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Joan Mitchell

Saturday, September 17, 1988Wednesday, November 16, 1988

Installation view of Joan Mitchell at the Albright-Knox Art Gallery (September 17–November 16, 1988). Image courtesy of the Albright-Knox Art Gallery Digital Assets Collection and Archives, Buffalo, New York. 

1905 Building

This first major traveling retrospective of Joan Mitchell's work featured approximately 60 paintings, drawings, and prints spanning 36 years of the artist's career.

Of all her contemporaries, Mitchell has been the most consistently and deeply committed to the subject of landscape. Although the titles of many of her works suggest landscapes, Mitchell does not paint directly from nature, but from her memories and feelings about it. "I would rather leave nature to itself," she wrote in 1959. "It is quite beautiful as it is. I do not want to improve it. . . . I could certainly never mirror it. I would like to paint more what it leaves with me."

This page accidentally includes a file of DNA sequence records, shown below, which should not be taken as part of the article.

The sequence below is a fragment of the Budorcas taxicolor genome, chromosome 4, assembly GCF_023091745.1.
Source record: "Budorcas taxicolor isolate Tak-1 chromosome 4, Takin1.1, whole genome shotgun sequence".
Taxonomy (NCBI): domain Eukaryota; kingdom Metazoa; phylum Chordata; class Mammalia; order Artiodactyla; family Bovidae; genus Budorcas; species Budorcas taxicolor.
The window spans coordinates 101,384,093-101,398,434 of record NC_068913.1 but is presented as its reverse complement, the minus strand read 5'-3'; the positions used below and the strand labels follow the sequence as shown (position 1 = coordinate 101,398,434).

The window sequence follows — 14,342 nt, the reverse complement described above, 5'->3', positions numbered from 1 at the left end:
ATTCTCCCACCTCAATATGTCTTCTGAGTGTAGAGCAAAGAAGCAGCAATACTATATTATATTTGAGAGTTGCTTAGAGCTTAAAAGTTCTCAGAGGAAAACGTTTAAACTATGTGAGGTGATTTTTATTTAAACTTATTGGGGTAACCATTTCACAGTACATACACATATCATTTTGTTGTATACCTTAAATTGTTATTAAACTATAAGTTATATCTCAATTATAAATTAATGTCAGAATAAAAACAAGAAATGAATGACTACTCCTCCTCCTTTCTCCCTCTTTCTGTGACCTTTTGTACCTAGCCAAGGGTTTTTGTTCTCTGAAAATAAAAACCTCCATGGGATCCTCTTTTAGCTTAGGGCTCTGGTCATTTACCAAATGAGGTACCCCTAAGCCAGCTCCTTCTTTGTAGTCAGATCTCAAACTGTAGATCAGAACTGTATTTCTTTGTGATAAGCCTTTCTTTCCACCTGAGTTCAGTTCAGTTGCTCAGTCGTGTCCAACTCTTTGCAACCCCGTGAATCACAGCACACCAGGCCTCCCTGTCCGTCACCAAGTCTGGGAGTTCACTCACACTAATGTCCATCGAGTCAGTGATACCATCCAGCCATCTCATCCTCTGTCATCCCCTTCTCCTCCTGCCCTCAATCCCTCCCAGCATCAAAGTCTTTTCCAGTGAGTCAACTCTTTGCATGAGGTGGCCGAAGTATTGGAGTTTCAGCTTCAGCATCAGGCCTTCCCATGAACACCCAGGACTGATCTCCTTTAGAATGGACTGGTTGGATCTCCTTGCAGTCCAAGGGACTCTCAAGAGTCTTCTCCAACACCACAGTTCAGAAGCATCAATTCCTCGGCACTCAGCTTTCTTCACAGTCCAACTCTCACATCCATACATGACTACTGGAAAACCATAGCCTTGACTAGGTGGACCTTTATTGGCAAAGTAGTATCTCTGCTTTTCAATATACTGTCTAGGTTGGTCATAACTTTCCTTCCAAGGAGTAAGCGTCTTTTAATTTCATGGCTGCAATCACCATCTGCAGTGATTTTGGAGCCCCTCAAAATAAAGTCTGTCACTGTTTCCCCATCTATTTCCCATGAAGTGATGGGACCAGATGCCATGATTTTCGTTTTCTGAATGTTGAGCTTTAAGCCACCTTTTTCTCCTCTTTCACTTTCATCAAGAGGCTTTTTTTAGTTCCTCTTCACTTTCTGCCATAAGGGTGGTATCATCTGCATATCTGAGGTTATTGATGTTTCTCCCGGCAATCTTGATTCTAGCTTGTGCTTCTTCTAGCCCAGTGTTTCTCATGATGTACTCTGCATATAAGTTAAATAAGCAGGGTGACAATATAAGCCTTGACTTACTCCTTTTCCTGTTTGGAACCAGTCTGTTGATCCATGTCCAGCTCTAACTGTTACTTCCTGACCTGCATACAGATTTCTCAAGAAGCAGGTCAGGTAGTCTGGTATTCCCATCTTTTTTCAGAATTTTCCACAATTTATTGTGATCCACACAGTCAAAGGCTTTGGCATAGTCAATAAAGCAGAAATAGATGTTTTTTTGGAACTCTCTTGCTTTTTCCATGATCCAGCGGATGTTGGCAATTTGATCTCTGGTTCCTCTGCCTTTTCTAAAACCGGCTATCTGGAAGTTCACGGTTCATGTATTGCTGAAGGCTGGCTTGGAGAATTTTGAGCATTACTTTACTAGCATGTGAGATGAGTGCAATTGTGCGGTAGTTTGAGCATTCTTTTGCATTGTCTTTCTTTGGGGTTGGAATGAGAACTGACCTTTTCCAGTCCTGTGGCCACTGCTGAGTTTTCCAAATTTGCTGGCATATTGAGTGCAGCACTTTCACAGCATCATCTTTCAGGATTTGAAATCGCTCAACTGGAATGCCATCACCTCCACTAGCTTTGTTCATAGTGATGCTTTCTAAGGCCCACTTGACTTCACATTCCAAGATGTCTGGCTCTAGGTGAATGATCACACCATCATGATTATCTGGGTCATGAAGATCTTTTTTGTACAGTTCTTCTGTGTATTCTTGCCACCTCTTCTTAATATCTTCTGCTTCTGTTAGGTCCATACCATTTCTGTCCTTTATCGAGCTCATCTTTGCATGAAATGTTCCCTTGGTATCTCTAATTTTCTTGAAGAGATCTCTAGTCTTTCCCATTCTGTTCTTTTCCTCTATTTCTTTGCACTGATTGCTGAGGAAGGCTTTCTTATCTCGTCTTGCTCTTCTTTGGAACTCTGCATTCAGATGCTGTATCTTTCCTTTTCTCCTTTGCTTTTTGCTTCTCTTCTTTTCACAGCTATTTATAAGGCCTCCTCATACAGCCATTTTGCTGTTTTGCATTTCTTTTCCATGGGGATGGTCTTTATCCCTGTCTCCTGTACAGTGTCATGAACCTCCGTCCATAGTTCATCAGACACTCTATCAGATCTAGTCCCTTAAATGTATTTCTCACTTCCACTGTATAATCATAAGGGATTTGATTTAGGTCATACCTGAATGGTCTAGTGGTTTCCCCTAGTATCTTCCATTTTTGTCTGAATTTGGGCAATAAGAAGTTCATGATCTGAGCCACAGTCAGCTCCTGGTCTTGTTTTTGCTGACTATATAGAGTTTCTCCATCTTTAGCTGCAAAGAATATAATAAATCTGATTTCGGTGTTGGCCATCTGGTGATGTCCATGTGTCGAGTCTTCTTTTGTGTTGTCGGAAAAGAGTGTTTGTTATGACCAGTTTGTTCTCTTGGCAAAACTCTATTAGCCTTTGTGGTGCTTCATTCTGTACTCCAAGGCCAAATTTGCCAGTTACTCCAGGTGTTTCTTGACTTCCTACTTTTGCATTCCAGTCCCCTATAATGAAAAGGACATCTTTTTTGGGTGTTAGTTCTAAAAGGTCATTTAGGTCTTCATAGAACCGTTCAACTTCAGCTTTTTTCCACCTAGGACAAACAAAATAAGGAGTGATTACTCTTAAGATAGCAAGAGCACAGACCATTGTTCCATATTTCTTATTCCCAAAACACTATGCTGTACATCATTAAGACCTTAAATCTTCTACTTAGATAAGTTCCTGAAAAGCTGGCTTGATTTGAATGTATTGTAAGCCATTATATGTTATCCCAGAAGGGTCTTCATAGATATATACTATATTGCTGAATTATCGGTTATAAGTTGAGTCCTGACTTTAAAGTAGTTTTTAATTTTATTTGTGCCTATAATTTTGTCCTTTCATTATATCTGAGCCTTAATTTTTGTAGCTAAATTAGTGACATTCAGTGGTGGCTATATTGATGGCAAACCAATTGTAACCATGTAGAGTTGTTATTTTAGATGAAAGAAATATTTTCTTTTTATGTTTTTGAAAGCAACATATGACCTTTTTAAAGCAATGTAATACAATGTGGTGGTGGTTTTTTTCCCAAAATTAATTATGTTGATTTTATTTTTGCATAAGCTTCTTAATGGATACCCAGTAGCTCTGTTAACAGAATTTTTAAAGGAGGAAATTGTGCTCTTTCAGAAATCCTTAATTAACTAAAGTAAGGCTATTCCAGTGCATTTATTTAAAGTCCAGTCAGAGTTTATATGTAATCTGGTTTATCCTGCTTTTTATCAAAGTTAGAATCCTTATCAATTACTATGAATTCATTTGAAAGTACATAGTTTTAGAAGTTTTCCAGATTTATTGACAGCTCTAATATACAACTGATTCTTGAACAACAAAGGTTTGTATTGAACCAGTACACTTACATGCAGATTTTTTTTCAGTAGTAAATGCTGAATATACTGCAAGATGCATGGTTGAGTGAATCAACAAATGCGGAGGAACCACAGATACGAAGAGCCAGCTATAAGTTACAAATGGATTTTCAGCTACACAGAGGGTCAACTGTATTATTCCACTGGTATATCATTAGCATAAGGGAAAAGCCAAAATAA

Joan Mitchell was the first occasion to study Mitchell's complete artistic development. It was organized chronologically and by theme and featured works from 1951 to the 1980s. It included all three of the Albright-Knox's works by the artist: George Went Swimming at Barnes Hole, but It Got Too Cold, 1957Blue Territory, 1972; and Rosebud, 1977.

This exhibition was organized by Dr. Judith E. Bernstock, guest curator at the Herbert F. Johnson Museum of Art, Cornell University, Ithaca, New York.

Exhibition Sponsors

This exhibition is funded, in part, by public funds from the National Endowment for the Arts.